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Space, Time and Marilyn Monroe


The Guardian carries an interview by Emma Brockes with Stephen Hawking, a refreshing piece that steers clear of the usual condescension-tinged-with-awe tone that most intervewers seem to adopt when talking to him.

Starting off by telling us that it is wrong to “read him solely through his condition,” and that his curt tone “might as easily be a sign of geekiness or superiority or intolerance of non-scientists,” Brockes goes on to talk to Hawking about a lot of things, incuding the effect of art on people (good art is rare, mediocre art sucks), his latest book – A Briefer History of Time and most importantly for us, Marilyn Monroe.

A Briefer History of Time is not exactly String Theory for Dummies. Like a lot of specialists, Hawking has trouble imagining what it might be like not to understand what he does, or rather, where the non-scientist's understanding will be weak and where strong. The book's range is therefore a little eccentric, lurching between explaining what a scientific theory is (“a model of the universe”) and going into quantum mechanics in the kind of vertiginous detail that makes you open your eyes very wide as you read. It is fascinating, up to a point.

Hawking communicates by twitching his cheek, and articulating the simplest of thoughts takes him as long as 20 minutes. After a bunch of scripted questions about the book, Brockes switches over to live questions, an “arduous and time-consuming process.”

Behind his shoulder, his assistant nods. There will now be some time for live questions. Stupidly, given that I have read all about it, I fail to realise just how arduous and time-consuming the process of live communication is. If I did, I wouldn't squander the time on asking a joke, warm-up question. I tell him I have heard he has six different voices on his synthesizer and that one is a woman's. Hawking lowers his eyes and starts responding. After five minutes of silence the nurse sitting beside me closes her eyes and appears to go to sleep. I look around. On the windowsill are framed photos stretching back through Hawking's life. There are photos of one of his daughters with her baby. I notice Hawking's hands are thin and tapering. He is wearing black suede Kickers.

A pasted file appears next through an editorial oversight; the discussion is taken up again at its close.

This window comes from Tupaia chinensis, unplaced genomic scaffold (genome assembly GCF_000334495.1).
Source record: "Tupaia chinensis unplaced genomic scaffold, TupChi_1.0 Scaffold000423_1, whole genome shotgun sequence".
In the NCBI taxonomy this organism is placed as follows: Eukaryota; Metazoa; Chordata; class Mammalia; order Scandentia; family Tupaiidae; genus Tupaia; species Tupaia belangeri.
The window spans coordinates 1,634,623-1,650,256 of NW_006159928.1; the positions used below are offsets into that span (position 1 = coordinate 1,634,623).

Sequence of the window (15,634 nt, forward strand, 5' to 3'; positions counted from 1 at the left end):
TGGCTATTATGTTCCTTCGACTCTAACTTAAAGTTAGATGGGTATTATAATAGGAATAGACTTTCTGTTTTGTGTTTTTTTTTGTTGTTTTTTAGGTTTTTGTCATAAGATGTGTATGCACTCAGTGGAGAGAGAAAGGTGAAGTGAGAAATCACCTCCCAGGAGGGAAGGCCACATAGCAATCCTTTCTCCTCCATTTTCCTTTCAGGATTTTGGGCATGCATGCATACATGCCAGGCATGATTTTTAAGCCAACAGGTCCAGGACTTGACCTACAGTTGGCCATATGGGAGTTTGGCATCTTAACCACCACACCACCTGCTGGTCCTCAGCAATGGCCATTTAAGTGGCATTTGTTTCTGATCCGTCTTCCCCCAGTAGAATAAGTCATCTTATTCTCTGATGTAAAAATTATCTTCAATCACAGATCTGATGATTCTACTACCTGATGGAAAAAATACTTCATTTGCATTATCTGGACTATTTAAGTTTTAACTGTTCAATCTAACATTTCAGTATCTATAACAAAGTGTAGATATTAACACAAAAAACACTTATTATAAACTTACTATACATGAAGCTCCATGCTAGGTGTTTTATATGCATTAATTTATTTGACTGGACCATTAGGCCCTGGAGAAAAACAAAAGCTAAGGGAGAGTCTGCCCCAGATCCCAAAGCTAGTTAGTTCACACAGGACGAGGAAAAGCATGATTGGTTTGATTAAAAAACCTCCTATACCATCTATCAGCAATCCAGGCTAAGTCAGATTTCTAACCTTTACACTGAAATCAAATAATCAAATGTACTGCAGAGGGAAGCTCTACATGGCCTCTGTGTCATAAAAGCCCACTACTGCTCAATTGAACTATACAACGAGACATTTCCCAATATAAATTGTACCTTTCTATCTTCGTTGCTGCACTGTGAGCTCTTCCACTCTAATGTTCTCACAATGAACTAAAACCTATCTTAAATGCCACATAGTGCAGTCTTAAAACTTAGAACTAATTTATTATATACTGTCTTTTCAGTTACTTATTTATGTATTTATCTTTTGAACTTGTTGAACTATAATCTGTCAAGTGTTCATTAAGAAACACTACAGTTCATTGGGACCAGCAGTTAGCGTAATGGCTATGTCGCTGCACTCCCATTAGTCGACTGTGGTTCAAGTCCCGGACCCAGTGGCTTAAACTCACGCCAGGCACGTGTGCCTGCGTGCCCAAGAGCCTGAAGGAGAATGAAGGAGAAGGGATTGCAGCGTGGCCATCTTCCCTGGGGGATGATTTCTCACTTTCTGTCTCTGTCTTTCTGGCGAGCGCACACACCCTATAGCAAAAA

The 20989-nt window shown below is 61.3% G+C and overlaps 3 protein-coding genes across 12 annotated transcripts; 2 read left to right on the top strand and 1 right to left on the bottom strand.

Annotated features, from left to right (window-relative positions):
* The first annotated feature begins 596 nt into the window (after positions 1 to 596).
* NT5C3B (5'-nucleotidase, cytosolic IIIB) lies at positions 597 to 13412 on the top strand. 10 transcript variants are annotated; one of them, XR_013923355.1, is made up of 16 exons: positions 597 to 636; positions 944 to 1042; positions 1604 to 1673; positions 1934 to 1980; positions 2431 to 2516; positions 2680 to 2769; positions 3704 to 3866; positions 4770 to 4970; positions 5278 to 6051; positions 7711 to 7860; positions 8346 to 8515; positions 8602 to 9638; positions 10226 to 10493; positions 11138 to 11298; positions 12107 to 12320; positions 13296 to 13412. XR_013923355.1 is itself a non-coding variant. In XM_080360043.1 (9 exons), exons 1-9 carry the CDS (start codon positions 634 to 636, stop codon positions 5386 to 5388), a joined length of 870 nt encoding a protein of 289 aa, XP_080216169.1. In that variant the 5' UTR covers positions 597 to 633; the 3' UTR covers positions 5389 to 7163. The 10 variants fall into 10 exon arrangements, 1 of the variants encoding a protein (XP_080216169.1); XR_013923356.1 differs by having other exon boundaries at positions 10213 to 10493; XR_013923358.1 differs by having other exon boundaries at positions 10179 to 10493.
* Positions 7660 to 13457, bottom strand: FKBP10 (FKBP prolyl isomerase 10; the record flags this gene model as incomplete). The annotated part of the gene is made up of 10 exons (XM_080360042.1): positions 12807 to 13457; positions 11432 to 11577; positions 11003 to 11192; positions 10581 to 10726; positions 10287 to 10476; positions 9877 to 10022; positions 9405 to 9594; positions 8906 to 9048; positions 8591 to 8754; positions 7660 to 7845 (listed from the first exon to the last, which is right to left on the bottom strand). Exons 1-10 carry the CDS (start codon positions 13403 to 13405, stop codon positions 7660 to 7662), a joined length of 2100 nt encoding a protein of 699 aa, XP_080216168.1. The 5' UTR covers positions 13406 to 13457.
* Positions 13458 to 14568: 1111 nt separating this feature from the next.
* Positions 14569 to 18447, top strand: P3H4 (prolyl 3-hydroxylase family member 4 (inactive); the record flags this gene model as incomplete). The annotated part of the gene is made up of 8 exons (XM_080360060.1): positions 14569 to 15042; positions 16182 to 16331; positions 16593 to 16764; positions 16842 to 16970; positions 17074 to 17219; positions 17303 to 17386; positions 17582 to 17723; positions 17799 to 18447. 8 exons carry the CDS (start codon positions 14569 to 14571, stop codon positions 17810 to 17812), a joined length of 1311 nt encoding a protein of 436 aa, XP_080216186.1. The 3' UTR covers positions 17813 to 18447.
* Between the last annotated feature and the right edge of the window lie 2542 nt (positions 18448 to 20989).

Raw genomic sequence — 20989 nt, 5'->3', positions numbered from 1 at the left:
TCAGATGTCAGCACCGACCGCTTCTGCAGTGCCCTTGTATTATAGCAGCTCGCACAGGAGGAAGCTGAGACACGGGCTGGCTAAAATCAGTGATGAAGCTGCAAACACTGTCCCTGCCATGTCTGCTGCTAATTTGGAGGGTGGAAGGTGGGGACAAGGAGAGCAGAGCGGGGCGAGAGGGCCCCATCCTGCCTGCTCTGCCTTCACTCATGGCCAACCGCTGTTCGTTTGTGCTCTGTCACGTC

Another five minutes pass. There are pictures of Marilyn Monroe on the wall, one of which has been digitally manipulated to feature Hawking in the foreground. I see a card printed with the slogan: “Yes, I am the centre of the universe.” I write it down and turn the page in my notebook. It makes a tearing sound and the nurse's eyes snap open. She goes over to Hawking and, putting her hand on his head, says, “Now then, Stephen,” and gently wipes saliva from the side of his mouth. Another five minutes pass. Then another.

Hawking's assistant, who sits behind him to see what is going on on his screen, nods slightly. Here it comes: “That was true of one speech synthesizer I had. But the one I use normally has only one voice. It is 20 years old, but I stick to it because I haven't found better and because I'm known by it worldwide.” That's it? The fruit of 20 minutes' effort? This man is a Hercules.

Brockes confesses to Hawking that when she thinks string theory, she imagines cheese strings and asks him how he visualizes strings. Hawking tries to say something (I think the answer started with seventh letter of the alphabet), and then pulls back to tell her something inane about the human brain. Whatever, prof.

But he does redeem himself with this one:

I ask: “If you could go back in time, who would you rather meet, Marilyn Monroe or Isaac Newton?” and after 10 minutes he says in that voice that makes the blandest statement sound profound: “Marilyn. Newton seems to have been an unpleasant character.”

At least he has his priorities straight. Most of the time.

Full Interview